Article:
Case 1
            opgFilter = "A"
        Case 2
            opgFilter = "B"
        Case 3
            opgFilter = "C"
        Case 4
            opgFilter = "D"
        Case 5
            opgFilter = "E"
        Case 6
            opgFilter = "F"
        Case 7
            opgFilter = "G"
        Case 8
            opgFilter = "H"
        Case 9
            opgFilter = "I"
        Case 10
            opgFilter = "J"
        Case 11
            opgFilter = "K"
        Case 12
            opgFilter = "L"
        Case 13
            opgFilter = "M"
        Case 14
            opgFilter = "N"
        Case 15
            opgFilter = "O"
        Case 16
            opgFilter = "P"
        Case 17
            opgFilter = "Q"
        Case 18
            opgFilter = "R"
        Case 19
            opgFilter = "S"
        Case 20
            opgFilter = "T"
        Case 21
            opgFilter = "U"
        Case 22
            opgFilter = "V"
        Case 23
            opgFilter = "W"
        Case 24
            opgFilter = "X"
        Case 25
            opgFilter = "Y"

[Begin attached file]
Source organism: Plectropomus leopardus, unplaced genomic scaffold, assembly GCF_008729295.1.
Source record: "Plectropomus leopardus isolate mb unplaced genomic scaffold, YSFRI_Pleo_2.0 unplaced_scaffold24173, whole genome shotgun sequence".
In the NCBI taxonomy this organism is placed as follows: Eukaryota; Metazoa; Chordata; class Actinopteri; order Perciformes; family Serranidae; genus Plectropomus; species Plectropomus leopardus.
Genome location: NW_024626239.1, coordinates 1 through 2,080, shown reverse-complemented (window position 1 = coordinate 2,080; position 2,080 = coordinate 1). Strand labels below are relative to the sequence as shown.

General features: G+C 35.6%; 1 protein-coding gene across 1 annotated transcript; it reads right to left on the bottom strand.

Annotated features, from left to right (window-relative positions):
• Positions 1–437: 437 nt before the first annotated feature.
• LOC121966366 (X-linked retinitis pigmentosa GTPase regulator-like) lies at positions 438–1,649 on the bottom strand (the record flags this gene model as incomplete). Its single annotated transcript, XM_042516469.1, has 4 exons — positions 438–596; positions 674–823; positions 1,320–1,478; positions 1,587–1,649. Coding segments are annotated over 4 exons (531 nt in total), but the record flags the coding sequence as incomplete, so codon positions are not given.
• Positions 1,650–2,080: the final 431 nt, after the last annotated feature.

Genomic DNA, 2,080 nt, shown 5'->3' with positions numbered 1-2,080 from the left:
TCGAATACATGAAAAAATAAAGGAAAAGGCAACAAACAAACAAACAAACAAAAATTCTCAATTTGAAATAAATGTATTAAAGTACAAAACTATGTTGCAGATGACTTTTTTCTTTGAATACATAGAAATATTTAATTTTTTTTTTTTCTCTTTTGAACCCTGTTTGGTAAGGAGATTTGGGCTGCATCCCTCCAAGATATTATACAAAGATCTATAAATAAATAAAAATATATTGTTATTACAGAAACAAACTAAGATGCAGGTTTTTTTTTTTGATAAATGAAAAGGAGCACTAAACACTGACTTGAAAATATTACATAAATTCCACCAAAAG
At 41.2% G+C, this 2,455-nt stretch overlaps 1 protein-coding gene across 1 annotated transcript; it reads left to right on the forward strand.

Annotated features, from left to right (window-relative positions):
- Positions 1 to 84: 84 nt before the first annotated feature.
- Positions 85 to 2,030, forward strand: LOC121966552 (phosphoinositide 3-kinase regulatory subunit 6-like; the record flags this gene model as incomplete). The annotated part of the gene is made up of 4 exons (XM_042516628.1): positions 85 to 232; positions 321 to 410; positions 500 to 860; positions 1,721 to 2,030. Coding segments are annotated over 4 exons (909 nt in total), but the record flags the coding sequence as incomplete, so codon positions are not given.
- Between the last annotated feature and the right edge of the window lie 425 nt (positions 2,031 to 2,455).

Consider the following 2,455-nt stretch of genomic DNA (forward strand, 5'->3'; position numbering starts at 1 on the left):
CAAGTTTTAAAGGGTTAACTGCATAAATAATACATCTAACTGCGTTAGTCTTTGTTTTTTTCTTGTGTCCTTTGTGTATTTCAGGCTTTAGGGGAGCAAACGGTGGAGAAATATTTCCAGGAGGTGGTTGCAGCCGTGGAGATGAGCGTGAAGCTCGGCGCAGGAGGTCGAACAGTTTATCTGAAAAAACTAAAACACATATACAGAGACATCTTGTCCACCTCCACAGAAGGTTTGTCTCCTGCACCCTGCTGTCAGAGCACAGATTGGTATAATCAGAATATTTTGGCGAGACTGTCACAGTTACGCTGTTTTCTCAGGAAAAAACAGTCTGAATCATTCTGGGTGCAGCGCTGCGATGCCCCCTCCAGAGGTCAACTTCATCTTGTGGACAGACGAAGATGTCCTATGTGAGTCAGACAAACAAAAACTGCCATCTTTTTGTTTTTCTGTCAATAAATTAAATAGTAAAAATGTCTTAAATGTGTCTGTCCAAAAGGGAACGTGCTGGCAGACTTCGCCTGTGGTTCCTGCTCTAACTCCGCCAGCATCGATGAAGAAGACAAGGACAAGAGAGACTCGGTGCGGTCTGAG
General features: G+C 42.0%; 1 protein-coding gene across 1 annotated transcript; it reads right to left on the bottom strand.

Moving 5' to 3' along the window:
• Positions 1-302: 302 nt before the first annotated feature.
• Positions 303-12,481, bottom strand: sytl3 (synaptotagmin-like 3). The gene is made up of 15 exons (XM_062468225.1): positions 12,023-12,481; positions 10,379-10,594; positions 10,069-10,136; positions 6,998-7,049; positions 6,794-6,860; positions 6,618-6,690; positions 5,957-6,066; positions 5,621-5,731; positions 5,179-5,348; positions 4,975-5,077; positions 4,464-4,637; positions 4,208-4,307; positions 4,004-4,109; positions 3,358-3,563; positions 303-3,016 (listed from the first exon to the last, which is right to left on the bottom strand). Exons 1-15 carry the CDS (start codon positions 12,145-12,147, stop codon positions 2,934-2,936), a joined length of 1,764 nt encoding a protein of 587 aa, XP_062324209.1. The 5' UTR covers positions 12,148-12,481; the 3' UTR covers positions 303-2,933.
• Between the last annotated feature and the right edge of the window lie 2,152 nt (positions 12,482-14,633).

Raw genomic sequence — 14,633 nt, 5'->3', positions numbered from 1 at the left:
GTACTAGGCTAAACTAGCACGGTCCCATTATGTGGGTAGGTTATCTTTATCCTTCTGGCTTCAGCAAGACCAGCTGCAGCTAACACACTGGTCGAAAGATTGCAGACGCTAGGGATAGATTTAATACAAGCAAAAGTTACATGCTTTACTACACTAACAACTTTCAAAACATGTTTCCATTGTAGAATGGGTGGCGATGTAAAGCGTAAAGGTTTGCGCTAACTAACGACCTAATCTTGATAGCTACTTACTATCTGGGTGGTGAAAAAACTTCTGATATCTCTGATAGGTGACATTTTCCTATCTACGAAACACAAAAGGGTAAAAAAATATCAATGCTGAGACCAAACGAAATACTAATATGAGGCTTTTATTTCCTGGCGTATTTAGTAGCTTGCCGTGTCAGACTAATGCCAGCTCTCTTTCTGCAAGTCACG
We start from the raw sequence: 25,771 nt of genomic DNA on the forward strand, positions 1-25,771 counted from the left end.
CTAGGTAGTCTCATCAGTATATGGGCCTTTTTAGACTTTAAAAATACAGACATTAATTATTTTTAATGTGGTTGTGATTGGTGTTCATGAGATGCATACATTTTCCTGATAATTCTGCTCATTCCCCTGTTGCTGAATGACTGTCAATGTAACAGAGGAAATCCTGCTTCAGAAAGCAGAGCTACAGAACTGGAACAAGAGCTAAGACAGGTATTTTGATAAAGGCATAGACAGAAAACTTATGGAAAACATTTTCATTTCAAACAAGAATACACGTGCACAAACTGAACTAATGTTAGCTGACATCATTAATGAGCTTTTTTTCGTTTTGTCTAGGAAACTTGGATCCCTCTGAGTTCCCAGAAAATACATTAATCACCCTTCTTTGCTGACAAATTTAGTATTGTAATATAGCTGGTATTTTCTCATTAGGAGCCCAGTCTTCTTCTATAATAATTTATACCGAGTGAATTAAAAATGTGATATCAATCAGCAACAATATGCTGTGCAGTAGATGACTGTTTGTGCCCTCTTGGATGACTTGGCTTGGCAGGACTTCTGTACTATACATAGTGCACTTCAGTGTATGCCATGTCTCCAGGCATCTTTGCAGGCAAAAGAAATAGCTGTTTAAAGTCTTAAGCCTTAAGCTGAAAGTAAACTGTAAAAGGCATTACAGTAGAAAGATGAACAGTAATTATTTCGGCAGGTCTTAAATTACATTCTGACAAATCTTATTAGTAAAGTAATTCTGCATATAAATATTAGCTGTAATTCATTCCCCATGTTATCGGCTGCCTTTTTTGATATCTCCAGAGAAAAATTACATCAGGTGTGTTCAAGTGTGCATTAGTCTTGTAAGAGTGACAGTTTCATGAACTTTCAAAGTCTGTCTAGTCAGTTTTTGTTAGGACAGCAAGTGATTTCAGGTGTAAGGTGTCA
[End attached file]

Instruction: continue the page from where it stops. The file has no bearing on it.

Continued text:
Case 26
            opgFilter = "Z"
        Case 27 'Show All
            opgFilter = ""
    End Select

If Me!opgBookingStatus = 1 Then 'Show active bookings
    If opgFilter <> "" Then
        With Me.frmTourBookingsSubform_Cust.Form
            .Filter = "[LastName] Like '" & opgFilter & "*' And [BookingStatusID] <> 0"
            .FilterOn = True
        End With
    Else
        With Me.frmTourBookingsSubform_Cust.Form
            .Filter = "[BookingStatusID] <> 0"
            .FilterOn = True
        End With
    End If
ElseIf Me!opgBookingStatus = 0 Then 'Show cancelled bookings
    If opgFilter <> "" Then
        With Me.frmTourBookingsSubform_Cust.Form
            .Filter = "[LastName] Like '" & opgFilter & "*' And [BookingStatusID] = 0"